The Race Beat
The Race Beat
The Press, the Civil Rights Struggle, and the Awakening of a Nation
Knopf, Hardcover, 9780679403814, 528pp.
Publication Date: October 31, 2006
This is the story of how America awakened to its race problem, of how a nation that longed for unity after World War II came instead to see, hear, and learn about the shocking indignities and injustices of racial segregation in the South—and the brutality used to enforce it.
It is the story of how the nation’s press, after decades of ignoring the problem, came to recognize the importance of the civil rights struggle and turn it into the most significant domestic news event of the twentieth century.
Drawing on private correspondence, notes from secret meetings, unpublished articles, and interviews, veteran journalists Gene Roberts and Hank Klibanoff go behind the headlines and datelines to show how a dedicated cadre of newsmen—first black reporters, then liberal southern editors, then reporters and photographers from the national press and the broadcast media—revealed to a nation its most shameful shortcomings and propelled its citizens to act.
We watch the black press move bravely into the front row of the confrontation, only to be attacked and kept away from the action. Following the Supreme Court’s 1954 decision striking down school segregation and the South’s mobilization against it, we see a growing number of white reporters venture South to cover the Emmett Till murder trial, the Montgomery bus boycott, and the integration of the University of Alabama.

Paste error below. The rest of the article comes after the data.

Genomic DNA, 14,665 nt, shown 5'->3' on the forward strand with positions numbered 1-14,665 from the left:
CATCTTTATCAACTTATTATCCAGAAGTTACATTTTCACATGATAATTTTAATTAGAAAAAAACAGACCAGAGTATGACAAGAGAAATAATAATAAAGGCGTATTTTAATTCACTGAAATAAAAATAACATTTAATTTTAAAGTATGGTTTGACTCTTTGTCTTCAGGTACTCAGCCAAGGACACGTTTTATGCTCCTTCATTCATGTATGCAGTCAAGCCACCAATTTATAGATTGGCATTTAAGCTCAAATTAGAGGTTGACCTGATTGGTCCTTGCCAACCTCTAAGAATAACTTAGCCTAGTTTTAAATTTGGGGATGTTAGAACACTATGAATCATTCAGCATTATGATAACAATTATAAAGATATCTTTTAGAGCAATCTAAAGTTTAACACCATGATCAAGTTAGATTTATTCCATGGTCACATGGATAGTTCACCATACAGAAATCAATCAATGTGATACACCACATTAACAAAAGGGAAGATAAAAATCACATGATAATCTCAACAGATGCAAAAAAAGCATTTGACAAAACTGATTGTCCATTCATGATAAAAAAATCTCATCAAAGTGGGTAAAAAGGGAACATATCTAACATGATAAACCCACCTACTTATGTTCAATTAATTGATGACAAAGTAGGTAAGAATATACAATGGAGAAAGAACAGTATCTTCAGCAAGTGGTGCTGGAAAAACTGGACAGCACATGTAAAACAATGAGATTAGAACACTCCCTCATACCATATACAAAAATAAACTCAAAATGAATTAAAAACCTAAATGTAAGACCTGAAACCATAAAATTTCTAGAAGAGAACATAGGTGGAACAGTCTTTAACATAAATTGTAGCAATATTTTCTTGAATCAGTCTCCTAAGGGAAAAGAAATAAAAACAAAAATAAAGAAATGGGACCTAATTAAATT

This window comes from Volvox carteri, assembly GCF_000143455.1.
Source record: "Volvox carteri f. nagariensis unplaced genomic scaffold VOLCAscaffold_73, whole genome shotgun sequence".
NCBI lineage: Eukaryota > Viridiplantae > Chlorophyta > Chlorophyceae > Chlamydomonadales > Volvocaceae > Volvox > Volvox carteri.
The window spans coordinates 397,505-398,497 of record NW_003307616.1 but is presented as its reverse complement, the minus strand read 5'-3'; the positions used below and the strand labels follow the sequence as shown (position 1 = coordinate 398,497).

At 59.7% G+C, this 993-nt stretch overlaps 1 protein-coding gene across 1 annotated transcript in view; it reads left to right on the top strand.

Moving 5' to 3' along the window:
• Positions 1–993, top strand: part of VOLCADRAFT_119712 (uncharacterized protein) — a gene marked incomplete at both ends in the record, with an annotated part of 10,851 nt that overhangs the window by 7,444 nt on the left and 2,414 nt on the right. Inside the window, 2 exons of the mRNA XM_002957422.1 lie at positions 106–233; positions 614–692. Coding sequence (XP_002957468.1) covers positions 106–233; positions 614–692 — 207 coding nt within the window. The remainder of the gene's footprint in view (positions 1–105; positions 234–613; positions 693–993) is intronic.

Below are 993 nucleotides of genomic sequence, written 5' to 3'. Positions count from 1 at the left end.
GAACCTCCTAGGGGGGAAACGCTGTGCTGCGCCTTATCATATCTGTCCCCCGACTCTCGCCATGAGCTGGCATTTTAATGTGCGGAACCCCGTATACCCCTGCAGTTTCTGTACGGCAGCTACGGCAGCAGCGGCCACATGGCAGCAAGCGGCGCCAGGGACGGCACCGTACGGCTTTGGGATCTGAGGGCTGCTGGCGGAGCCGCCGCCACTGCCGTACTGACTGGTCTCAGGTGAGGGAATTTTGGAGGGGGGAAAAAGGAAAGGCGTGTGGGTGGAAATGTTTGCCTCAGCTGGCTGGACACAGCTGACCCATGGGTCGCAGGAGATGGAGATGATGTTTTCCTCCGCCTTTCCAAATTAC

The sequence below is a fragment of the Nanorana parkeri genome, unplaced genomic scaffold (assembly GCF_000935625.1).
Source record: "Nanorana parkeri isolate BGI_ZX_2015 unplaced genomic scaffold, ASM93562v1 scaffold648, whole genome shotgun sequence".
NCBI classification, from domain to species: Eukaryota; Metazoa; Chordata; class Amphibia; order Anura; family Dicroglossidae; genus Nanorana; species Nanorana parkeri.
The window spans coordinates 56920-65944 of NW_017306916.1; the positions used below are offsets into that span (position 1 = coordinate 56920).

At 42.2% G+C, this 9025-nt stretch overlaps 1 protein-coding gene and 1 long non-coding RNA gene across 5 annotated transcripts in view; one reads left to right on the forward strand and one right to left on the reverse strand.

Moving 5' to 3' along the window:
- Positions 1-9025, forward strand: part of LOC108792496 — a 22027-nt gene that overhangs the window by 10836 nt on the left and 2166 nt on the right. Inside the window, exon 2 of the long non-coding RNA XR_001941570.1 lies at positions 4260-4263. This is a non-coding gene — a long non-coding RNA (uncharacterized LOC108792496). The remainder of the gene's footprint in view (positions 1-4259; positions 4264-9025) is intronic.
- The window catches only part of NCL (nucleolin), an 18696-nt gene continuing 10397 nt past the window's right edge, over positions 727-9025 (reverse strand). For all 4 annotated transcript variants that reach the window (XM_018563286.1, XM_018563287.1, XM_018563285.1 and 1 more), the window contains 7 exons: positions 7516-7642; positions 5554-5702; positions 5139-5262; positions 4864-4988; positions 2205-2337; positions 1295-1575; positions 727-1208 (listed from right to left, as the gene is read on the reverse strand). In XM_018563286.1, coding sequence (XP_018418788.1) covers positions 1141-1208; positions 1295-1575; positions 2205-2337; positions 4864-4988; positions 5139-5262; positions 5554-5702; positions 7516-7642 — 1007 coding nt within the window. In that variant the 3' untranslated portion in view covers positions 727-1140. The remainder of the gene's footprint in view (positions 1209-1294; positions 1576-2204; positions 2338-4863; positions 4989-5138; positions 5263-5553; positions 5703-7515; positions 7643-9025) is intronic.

We witness some southern editors joining the call for massive resistance and working with segregationist organizations to thwart compliance. But we also see a handful of other southern editors write forcefully and daringly for obedience to federal mandates, signaling to the nation that moderate forces were prepared to push the region into the mainstream.
The pace quickens in Little Rock, where reporters test the boundaries of journalistic integrity, then gain momentum as they cover shuttered schools in Virginia, sit-ins in North Carolina, mob-led riots in Mississippi, Freedom Ride buses being set afire, fire hoses and dogs in Birmingham, and long, tense marches through the rural South.
For many journalists, the conditions they found, the fear they felt, and the violence they saw were transforming. Their growing disgust matched the mounting countrywide outrage as The New York Times, Newsweek, NBC News, and other major news organizations, many of them headed by southerners, turned a regional story into a national drama.